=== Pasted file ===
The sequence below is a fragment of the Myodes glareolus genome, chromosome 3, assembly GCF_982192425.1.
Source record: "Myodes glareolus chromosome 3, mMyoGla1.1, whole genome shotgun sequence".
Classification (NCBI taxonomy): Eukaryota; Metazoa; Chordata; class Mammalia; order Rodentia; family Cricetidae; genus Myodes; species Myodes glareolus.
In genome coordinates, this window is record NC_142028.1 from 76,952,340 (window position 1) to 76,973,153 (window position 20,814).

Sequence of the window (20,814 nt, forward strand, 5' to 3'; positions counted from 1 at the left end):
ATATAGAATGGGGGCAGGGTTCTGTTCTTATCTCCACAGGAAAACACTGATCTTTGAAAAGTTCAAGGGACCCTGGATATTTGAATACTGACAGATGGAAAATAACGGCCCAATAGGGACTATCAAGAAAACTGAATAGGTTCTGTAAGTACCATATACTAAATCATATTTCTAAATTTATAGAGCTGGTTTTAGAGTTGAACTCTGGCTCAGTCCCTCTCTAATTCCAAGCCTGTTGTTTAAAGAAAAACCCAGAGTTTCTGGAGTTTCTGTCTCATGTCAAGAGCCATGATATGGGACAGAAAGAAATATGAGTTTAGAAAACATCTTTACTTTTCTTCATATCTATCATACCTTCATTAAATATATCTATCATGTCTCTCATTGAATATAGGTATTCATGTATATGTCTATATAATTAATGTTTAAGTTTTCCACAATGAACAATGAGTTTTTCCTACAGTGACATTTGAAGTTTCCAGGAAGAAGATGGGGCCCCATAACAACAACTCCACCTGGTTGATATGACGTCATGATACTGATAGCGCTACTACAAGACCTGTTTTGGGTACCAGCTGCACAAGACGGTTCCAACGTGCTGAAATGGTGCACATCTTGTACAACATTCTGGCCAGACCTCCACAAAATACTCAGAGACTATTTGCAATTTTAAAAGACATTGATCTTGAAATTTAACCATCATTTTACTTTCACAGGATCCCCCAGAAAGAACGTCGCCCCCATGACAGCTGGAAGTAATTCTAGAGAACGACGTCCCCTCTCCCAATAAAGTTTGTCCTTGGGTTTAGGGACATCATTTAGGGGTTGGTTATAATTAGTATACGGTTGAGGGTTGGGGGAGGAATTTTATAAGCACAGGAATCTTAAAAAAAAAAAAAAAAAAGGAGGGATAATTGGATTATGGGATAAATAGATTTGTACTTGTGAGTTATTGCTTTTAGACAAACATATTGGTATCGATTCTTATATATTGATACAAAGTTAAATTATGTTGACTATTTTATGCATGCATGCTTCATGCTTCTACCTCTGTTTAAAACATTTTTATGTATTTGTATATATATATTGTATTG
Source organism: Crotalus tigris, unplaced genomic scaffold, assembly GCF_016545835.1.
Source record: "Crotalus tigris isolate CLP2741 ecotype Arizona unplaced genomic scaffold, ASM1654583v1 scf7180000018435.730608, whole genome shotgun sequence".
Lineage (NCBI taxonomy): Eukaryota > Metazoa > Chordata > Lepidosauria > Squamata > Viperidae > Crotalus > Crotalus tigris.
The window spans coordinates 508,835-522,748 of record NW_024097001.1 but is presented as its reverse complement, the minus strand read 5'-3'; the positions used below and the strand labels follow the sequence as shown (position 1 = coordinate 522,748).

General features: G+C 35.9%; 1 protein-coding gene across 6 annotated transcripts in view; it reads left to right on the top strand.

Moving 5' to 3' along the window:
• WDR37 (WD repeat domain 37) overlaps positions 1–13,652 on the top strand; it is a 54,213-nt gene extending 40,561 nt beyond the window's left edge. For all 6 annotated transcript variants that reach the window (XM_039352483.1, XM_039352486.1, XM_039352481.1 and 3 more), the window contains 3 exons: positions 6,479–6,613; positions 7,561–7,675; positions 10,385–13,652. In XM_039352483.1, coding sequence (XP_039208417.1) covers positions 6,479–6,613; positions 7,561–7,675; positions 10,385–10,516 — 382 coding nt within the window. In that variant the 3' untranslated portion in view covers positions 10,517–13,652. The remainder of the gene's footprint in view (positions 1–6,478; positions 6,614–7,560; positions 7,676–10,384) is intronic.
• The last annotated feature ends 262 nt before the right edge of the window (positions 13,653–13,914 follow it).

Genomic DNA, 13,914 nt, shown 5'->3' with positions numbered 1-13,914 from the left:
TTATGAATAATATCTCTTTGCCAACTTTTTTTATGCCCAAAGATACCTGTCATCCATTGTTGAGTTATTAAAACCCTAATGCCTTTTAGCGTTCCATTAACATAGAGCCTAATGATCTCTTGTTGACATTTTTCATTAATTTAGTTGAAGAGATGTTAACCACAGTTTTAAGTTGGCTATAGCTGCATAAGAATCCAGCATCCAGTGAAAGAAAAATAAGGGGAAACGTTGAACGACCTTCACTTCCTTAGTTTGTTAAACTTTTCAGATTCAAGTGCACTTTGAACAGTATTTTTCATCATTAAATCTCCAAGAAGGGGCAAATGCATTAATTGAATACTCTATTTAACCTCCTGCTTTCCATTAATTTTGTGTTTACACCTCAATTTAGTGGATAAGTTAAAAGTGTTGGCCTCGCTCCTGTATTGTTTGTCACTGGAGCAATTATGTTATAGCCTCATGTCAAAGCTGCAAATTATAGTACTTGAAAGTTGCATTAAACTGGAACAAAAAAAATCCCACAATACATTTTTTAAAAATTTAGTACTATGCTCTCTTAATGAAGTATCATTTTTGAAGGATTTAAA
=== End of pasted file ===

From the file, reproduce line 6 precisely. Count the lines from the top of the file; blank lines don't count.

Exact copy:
ATATAGAATGGGGGCAGGGTTCTGTTCTTATCTCCACAGGAAAACACTGATCTTTGAAAAGTTCAAGGGACCCTGGATATTTGAATACTGACAGATGGAAAATAACGGCCCAATAGGGACTATCAAGAAAACTGAATAGGTTCTGTAAGTACCATATACTAAATCATATTTCTAAATTTATAGAGCTGGTTTTAGAGTTGAACTCTGGCTCAGTCCCTCTCTAATTCCAAGCCTGTTGTTTAAAGAAAAACCCAGAGTTTCTGGAGTTTCTGTCTCATGTCAAGAGCCATGATATGGGACAGAAAGAAATATGAGTTTAGAAAACATCTTTACTTTTCTTCATATCTATCATACCTTCATTAAATATATCTATCATGTCTCTCATTGAATATAGGTATTCATGTATATGTCTATATAATTAATGTTTAAGTTTTCCACAATGAACAATGAGTTTTTCCTACAGTGACATTTGAAGTTTCCAGGAAGAAGATGGGGCCCCATAACAACAACTCCACCTGGTTGATATGACGTCATGATACTGATAGCGCTACTACAAGACCTGTTTTGGGTACCAGCTGCACAAGACGGTTCCAACGTGCTGAAATGGTGCACATCTTGTACAACATTCTGGCCAGACCTCCACAAAATACTCAGAGACTATTTGCAATTTTAAAAGACATTGATCTTGAAATTTAACCATCATTTTACTTTCACAGGATCCCCCAGAAAGAACGTCGCCCCCATGACAGCTGGAAGTAATTCTAGAGAACGACGTCCCCTCTCCCAATAAAGTTTGTCCTTGGGTTTAGGGACATCATTTAGGGGTTGGTTATAATTAGTATACGGTTGAGGGTTGGGGGAGGAATTTTATAAGCACAGGAATCTTAAAAAAAAAAAAAAAAAAGGAGGGATAATTGGATTATGGGATAAATAGATTTGTACTTGTGAGTTATTGCTTTTAGACAAACATATTGGTATCGATTCTTATATATTGATACAAAGTTAAATTATGTTGACTATTTTATGCATGCATGCTTCATGCTTCTACCTCTGTTTAAAACATTTTTATGTATTTGTATATATATATTGTATTG